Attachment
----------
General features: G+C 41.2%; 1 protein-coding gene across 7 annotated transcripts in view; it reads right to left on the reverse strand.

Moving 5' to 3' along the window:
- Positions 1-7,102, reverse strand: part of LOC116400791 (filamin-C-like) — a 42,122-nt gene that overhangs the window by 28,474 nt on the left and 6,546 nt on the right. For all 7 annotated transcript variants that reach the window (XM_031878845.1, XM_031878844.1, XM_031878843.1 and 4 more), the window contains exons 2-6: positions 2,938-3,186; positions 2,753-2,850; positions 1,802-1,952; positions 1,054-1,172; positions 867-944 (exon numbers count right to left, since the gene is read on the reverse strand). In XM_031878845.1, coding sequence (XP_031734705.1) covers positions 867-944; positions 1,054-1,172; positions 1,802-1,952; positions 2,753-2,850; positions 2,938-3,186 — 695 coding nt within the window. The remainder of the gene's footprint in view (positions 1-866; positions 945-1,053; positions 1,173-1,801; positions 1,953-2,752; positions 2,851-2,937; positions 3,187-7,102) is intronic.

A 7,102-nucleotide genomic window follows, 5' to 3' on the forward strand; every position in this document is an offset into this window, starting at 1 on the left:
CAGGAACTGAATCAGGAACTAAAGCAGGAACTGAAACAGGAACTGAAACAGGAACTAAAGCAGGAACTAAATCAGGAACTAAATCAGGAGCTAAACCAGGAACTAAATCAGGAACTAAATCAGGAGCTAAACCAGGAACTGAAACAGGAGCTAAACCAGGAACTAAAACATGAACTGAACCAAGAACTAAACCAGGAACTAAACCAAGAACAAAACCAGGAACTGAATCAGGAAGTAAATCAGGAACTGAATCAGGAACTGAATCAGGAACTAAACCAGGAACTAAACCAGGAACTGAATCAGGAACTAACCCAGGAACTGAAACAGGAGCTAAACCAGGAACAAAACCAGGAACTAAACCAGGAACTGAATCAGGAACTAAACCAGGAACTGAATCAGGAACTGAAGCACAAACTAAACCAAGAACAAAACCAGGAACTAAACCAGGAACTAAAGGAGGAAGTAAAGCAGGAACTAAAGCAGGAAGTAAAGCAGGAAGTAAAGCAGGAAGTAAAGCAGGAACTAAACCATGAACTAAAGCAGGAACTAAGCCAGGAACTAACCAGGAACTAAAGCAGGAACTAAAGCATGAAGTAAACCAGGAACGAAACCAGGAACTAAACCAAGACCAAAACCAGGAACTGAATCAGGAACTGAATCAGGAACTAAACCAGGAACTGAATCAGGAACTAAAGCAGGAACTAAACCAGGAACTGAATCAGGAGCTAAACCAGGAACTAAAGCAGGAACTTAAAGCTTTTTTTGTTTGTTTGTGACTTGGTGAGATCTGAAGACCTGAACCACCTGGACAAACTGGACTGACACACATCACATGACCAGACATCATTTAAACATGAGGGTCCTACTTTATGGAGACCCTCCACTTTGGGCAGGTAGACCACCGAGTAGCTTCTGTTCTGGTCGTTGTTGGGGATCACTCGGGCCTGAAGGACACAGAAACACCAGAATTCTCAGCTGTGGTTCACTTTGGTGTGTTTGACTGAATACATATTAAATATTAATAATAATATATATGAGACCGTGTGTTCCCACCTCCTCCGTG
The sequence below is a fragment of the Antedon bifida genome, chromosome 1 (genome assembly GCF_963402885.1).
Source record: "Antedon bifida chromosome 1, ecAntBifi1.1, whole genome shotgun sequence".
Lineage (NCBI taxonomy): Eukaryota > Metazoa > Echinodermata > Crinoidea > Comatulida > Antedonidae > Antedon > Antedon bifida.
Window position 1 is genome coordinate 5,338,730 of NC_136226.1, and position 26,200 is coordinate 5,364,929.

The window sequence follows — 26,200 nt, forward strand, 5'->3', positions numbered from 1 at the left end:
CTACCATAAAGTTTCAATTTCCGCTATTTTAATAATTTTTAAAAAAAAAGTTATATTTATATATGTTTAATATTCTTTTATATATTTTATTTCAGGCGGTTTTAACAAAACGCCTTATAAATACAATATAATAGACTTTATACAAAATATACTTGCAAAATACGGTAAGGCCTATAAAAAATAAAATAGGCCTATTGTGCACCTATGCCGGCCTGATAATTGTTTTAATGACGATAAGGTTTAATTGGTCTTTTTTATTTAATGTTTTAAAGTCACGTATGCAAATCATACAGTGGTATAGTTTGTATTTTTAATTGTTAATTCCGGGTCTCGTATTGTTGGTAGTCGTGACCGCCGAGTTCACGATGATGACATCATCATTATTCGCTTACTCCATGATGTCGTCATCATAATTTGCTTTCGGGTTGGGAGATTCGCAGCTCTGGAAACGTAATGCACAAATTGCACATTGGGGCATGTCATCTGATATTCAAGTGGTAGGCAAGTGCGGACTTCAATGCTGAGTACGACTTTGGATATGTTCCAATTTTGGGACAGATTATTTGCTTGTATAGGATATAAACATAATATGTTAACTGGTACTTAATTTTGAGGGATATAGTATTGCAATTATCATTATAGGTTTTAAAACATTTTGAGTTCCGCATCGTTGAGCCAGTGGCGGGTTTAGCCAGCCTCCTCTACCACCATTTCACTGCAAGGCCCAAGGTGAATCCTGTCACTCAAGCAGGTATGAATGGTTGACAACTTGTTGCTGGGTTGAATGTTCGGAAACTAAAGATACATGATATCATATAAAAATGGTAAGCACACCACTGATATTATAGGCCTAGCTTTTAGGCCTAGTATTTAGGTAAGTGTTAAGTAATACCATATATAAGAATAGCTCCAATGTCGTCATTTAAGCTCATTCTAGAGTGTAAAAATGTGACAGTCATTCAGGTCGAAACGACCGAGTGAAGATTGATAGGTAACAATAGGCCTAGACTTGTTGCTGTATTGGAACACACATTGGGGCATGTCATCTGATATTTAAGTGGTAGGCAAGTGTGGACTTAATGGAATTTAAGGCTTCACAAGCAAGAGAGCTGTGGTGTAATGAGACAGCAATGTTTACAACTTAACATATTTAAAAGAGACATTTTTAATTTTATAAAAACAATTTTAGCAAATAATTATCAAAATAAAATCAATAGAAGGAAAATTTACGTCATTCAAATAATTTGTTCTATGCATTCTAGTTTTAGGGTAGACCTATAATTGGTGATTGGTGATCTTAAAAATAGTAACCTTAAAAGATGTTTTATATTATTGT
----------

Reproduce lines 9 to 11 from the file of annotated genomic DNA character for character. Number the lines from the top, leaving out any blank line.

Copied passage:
Window position 1 is genome coordinate 5,338,730 of NC_136226.1, and position 26,200 is coordinate 5,364,929.

The window sequence follows — 26,200 nt, forward strand, 5'->3', positions numbered from 1 at the left end:
CTACCATAAAGTTTCAATTTCCGCTATTTTAATAATTTTTAAAAAAAAAGTTATATTTATATATGTTTAATATTCTTTTATATATTTTATTTCAGGCGGTTTTAACAAAACGCCTTATAAATACAATATAATAGACTTTATACAAAATATACTTGCAAAATACGGTAAGGCCTATAAAAAATAAAATAGGCCTATTGTGCACCTATGCCGGCCTGATAATTGTTTTAATGACGATAAGGTTTAATTGGTCTTTTTTATTTAATGTTTTAAAGTCACGTATGCAAATCATACAGTGGTATAGTTTGTATTTTTAATTGTTAATTCCGGGTCTCGTATTGTTGGTAGTCGTGACCGCCGAGTTCACGATGATGACATCATCATTATTCGCTTACTCCATGATGTCGTCATCATAATTTGCTTTCGGGTTGGGAGATTCGCAGCTCTGGAAACGTAATGCACAAATTGCACATTGGGGCATGTCATCTGATATTCAAGTGGTAGGCAAGTGCGGACTTCAATGCTGAGTACGACTTTGGATATGTTCCAATTTTGGGACAGATTATTTGCTTGTATAGGATATAAACATAATATGTTAACTGGTACTTAATTTTGAGGGATATAGTATTGCAATTATCATTATAGGTTTTAAAACATTTTGAGTTCCGCATCGTTGAGCCAGTGGCGGGTTTAGCCAGCCTCCTCTACCACCATTTCACTGCAAGGCCCAAGGTGAATCCTGTCACTCAAGCAGGTATGAATGGTTGACAACTTGTTGCTGGGTTGAATGTTCGGAAACTAAAGATACATGATATCATATAAAAATGGTAAGCACACCACTGATATTATAGGCCTAGCTTTTAGGCCTAGTATTTAGGTAAGTGTTAAGTAATACCATATATAAGAATAGCTCCAATGTCGTCATTTAAGCTCATTCTAGAGTGTAAAAATGTGACAGTCATTCAGGTCGAAACGACCGAGTGAAGATTGATAGGTAACAATAGGCCTAGACTTGTTGCTGTATTGGAACACACATTGGGGCATGTCATCTGATATTTAAGTGGTAGGCAAGTGTGGACTTAATGGAATTTAAGGCTTCACAAGCAAGAGAGCTGTGGTGTAATGAGACAGCAATGTTTACAACTTAACATATTTAAAAGAGACATTTTTAATTTTATAAAAACAATTTTAGCAAATAATTATCAAAATAAAATCAATAGAAGGAAAATTTACGTCATTCAAATAATTTGTTCTATGCATTCTAGTTTTAGGGTAGACCTATAATTGGTGATTGGTGATCTTAAAAATAGTAACCTTAAAAGATGTTTTATATTATTGT